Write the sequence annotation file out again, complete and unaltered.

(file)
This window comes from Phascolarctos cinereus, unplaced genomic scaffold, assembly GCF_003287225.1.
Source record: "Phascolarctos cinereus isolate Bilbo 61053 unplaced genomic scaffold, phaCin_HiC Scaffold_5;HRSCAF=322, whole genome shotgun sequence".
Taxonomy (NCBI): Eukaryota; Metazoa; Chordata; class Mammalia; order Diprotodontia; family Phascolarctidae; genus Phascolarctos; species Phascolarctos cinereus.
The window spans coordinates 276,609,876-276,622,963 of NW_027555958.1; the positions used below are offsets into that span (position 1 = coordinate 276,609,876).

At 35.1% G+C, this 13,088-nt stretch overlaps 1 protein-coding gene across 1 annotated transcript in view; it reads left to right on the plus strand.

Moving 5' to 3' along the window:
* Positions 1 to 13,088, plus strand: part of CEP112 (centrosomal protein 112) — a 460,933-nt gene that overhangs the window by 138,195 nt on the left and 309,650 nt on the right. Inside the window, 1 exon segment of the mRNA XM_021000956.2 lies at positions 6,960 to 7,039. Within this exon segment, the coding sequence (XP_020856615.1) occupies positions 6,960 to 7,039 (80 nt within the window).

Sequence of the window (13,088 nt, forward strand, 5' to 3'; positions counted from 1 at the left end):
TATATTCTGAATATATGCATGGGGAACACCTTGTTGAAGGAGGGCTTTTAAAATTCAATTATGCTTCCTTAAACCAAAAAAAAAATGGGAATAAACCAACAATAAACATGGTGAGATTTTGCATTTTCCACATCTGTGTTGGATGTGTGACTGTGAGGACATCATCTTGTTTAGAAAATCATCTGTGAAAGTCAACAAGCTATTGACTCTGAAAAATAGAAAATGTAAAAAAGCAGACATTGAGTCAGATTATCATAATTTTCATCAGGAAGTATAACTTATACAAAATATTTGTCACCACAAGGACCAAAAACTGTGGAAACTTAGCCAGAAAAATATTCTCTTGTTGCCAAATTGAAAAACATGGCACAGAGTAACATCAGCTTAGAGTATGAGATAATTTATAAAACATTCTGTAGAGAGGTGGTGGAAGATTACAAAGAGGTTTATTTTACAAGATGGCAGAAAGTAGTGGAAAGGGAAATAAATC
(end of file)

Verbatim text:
This window comes from Phascolarctos cinereus, unplaced genomic scaffold, assembly GCF_003287225.1.
Source record: "Phascolarctos cinereus isolate Bilbo 61053 unplaced genomic scaffold, phaCin_HiC Scaffold_5;HRSCAF=322, whole genome shotgun sequence".
Taxonomy (NCBI): Eukaryota; Metazoa; Chordata; class Mammalia; order Diprotodontia; family Phascolarctidae; genus Phascolarctos; species Phascolarctos cinereus.
The window spans coordinates 276,609,876-276,622,963 of NW_027555958.1; the positions used below are offsets into that span (position 1 = coordinate 276,609,876).

At 35.1% G+C, this 13,088-nt stretch overlaps 1 protein-coding gene across 1 annotated transcript in view; it reads left to right on the plus strand.

Moving 5' to 3' along the window:
* Positions 1 to 13,088, plus strand: part of CEP112 (centrosomal protein 112) — a 460,933-nt gene that overhangs the window by 138,195 nt on the left and 309,650 nt on the right. Inside the window, 1 exon segment of the mRNA XM_021000956.2 lies at positions 6,960 to 7,039. Within this exon segment, the coding sequence (XP_020856615.1) occupies positions 6,960 to 7,039 (80 nt within the window).

Sequence of the window (13,088 nt, forward strand, 5' to 3'; positions counted from 1 at the left end):
TATATTCTGAATATATGCATGGGGAACACCTTGTTGAAGGAGGGCTTTTAAAATTCAATTATGCTTCCTTAAACCAAAAAAAAAATGGGAATAAACCAACAATAAACATGGTGAGATTTTGCATTTTCCACATCTGTGTTGGATGTGTGACTGTGAGGACATCATCTTGTTTAGAAAATCATCTGTGAAAGTCAACAAGCTATTGACTCTGAAAAATAGAAAATGTAAAAAAGCAGACATTGAGTCAGATTATCATAATTTTCATCAGGAAGTATAACTTATACAAAATATTTGTCACCACAAGGACCAAAAACTGTGGAAACTTAGCCAGAAAAATATTCTCTTGTTGCCAAATTGAAAAACATGGCACAGAGTAACATCAGCTTAGAGTATGAGATAATTTATAAAACATTCTGTAGAGAGGTGGTGGAAGATTACAAAGAGGTTTATTTTACAAGATGGCAGAAAGTAGTGGAAAGGGAAATAAATC